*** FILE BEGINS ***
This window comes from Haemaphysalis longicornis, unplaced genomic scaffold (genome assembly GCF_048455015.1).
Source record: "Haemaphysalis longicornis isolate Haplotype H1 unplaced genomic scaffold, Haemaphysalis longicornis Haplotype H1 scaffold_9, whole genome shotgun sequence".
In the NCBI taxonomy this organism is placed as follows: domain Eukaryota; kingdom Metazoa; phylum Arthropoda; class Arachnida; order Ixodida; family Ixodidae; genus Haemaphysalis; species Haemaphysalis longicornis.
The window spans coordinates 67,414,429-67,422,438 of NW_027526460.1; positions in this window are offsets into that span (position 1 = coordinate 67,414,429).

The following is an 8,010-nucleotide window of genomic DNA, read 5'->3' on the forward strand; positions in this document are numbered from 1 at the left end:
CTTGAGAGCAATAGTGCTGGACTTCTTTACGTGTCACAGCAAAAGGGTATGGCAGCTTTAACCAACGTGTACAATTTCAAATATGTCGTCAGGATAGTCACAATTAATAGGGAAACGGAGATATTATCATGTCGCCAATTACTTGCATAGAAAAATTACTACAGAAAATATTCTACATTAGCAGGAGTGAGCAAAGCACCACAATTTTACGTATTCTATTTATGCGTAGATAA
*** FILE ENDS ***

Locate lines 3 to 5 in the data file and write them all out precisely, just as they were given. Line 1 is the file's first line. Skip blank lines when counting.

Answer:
In the NCBI taxonomy this organism is placed as follows: domain Eukaryota; kingdom Metazoa; phylum Arthropoda; class Arachnida; order Ixodida; family Ixodidae; genus Haemaphysalis; species Haemaphysalis longicornis.
The window spans coordinates 67,414,429-67,422,438 of NW_027526460.1; positions in this window are offsets into that span (position 1 = coordinate 67,414,429).

The following is an 8,010-nucleotide window of genomic DNA, read 5'->3' on the forward strand; positions in this document are numbered from 1 at the left end: